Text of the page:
Background: The aim of this study is to describe the prevalence, severity, and extent of periodontitis in the adult population of circumpolar communities in Norway using data from the Tromstannen-Oral Health in Northern Norway study.
Methods: In this cross-sectional survey, data were collected from a randomized population sample (aged 20 to 79 years) in Northern Norway. Periodontal conditions were assessed for 1,911 dentate adults with a full-mouth periodontal examination. Probing depth (PD) and bleeding on probing were measured at six sites per tooth. Radiographic bone loss (BL) was examined using orthopantomograms.
Results: According to the Centers for Disease Control and Prevention/American Academy of Periodontology case definitions, 49.5% of participants had periodontitis, and 9.1% had severe periodontitis. Periodontitis prevalence and severity increased with age. Extent of BL and PD ≥4 mm also increased with age, but more rapidly and to a greater extent for BL. Prevalence of periodontitis was higher among men and varied between urban and rural areas. Periodontitis prevalence was positively associated with smoking, lower levels of education, and income.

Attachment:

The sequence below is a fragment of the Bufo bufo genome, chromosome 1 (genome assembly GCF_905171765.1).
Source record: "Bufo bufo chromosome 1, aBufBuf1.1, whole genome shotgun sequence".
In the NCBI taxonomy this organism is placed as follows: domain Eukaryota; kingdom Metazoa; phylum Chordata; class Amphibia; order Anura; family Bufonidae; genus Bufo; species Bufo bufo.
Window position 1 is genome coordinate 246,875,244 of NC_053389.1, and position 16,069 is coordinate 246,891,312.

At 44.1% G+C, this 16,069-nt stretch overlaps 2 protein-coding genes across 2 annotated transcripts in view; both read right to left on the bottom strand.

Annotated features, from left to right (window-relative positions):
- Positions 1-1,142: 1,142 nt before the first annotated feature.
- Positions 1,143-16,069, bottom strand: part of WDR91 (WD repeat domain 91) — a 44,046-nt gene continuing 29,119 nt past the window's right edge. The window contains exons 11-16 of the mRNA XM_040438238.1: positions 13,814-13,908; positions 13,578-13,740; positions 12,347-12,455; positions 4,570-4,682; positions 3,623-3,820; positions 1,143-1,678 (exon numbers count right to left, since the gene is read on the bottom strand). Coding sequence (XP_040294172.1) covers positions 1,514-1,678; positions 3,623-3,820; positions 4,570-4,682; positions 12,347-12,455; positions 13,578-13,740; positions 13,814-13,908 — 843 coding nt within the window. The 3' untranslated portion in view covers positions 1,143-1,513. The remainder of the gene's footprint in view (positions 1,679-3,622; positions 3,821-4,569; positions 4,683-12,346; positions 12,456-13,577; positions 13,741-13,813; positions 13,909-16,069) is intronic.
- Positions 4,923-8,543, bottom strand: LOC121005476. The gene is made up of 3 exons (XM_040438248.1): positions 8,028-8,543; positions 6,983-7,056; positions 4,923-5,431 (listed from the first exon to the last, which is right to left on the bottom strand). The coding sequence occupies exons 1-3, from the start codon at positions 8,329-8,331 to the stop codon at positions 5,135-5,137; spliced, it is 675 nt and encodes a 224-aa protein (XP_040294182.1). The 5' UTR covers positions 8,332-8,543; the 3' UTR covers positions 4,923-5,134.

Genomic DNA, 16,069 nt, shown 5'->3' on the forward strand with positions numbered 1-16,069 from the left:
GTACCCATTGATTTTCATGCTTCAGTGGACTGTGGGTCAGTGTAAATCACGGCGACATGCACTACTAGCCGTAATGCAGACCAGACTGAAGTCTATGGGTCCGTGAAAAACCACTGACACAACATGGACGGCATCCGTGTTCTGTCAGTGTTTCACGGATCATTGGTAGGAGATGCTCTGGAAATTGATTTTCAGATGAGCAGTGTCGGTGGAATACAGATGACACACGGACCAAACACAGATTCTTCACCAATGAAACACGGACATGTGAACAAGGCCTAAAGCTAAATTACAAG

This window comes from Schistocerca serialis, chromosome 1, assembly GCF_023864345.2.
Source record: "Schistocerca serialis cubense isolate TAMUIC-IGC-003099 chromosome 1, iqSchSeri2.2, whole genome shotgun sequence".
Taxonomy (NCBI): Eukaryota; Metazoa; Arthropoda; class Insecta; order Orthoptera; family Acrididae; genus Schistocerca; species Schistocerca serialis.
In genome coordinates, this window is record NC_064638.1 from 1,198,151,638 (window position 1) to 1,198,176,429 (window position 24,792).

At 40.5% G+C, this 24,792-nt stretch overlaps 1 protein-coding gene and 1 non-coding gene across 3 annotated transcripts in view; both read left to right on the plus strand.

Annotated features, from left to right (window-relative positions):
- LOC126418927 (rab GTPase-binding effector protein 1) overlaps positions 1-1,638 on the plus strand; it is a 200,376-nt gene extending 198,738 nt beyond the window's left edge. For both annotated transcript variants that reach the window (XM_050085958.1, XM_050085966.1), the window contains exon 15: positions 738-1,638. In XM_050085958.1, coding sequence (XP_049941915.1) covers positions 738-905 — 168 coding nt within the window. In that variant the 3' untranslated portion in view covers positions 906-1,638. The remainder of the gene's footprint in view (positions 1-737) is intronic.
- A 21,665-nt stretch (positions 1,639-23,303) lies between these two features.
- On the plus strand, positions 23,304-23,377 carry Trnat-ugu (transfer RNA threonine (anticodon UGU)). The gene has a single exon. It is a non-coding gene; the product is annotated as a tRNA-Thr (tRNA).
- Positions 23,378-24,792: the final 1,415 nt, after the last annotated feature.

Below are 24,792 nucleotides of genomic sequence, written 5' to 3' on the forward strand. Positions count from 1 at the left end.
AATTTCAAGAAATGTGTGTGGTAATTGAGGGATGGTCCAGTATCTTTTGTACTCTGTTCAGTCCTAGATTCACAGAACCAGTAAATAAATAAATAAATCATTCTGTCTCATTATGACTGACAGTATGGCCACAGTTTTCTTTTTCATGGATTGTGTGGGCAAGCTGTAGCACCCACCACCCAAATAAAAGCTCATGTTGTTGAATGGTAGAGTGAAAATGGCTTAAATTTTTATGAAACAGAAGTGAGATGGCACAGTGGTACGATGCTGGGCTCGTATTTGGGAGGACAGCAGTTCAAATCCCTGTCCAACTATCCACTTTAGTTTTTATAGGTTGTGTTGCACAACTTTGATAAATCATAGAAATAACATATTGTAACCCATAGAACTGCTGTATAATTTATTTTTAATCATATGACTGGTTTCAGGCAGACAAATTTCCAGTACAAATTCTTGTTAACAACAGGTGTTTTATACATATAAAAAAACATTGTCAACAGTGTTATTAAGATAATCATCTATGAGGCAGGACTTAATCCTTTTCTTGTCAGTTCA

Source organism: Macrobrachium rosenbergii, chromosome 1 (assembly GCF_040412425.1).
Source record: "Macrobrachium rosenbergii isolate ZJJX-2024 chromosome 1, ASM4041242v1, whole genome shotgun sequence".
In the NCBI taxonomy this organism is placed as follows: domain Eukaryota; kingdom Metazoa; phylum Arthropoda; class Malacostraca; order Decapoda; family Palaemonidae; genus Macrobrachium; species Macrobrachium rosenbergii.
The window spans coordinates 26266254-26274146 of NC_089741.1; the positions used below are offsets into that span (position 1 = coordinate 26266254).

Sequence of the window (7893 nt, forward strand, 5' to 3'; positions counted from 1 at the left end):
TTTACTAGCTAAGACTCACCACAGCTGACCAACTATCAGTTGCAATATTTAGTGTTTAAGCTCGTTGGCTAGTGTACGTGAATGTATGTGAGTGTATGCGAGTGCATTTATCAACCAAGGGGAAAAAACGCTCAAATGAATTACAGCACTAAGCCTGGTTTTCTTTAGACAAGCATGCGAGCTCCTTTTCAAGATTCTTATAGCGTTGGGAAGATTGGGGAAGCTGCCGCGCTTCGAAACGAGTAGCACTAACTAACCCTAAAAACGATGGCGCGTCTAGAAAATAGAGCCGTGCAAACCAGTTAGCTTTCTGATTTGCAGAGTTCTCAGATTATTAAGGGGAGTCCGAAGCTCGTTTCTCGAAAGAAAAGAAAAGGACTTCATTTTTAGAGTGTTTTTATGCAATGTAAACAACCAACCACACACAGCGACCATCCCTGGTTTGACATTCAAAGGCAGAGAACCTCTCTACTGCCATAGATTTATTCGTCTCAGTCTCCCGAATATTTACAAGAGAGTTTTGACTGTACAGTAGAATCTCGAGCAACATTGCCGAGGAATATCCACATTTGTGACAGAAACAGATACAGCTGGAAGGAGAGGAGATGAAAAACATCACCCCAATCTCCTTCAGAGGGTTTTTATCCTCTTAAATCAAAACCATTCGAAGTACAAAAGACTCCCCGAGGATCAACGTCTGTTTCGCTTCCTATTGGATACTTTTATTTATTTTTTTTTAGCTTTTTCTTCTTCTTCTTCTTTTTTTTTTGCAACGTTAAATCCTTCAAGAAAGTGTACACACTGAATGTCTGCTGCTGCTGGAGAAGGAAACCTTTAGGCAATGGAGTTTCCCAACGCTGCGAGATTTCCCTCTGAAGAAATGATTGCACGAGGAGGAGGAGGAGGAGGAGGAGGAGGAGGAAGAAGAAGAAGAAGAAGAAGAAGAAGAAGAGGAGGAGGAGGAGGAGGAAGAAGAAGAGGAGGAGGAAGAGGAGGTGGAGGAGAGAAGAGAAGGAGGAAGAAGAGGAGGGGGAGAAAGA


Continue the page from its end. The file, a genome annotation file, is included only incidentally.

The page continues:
Conclusions: This study reveals a high burden of periodontitis among adults living in circumpolar communities in Norway. The results showed sociodemographic disparities regarding periodontitis and highlights the importance of further investigation of factors influencing periodontal health.
Keywords: Alveolar bone loss; arctic regions; dental health surveys; epidemiology; periodontitis.